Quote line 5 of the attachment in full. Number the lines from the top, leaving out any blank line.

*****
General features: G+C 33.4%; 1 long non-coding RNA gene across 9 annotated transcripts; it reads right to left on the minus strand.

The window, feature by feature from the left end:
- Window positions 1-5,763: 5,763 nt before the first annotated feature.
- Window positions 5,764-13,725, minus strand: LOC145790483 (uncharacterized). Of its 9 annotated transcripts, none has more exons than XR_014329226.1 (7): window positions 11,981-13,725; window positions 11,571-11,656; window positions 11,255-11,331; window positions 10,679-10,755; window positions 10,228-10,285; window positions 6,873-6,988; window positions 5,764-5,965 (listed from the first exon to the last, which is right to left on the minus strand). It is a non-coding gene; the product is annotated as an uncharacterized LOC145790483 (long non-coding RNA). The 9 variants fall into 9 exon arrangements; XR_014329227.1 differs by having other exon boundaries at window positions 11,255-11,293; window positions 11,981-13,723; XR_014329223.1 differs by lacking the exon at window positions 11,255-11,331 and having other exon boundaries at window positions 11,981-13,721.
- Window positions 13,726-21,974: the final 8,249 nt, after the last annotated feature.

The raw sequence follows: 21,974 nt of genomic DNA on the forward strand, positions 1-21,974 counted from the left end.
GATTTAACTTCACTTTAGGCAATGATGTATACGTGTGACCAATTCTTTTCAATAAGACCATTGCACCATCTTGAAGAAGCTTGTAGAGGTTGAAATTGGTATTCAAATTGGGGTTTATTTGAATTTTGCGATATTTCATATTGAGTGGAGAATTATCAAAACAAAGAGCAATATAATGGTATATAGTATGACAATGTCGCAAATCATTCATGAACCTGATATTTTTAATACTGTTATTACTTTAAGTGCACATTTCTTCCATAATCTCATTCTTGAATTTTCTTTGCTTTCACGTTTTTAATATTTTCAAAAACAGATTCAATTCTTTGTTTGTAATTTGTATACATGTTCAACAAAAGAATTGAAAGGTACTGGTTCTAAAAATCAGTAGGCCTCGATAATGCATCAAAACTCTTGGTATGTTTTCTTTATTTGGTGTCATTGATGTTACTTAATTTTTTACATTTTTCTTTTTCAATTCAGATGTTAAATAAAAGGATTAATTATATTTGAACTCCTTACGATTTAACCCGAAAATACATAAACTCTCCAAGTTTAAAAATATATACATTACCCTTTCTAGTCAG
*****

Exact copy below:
- Window positions 13,726-21,974: the final 8,249 nt, after the last annotated feature.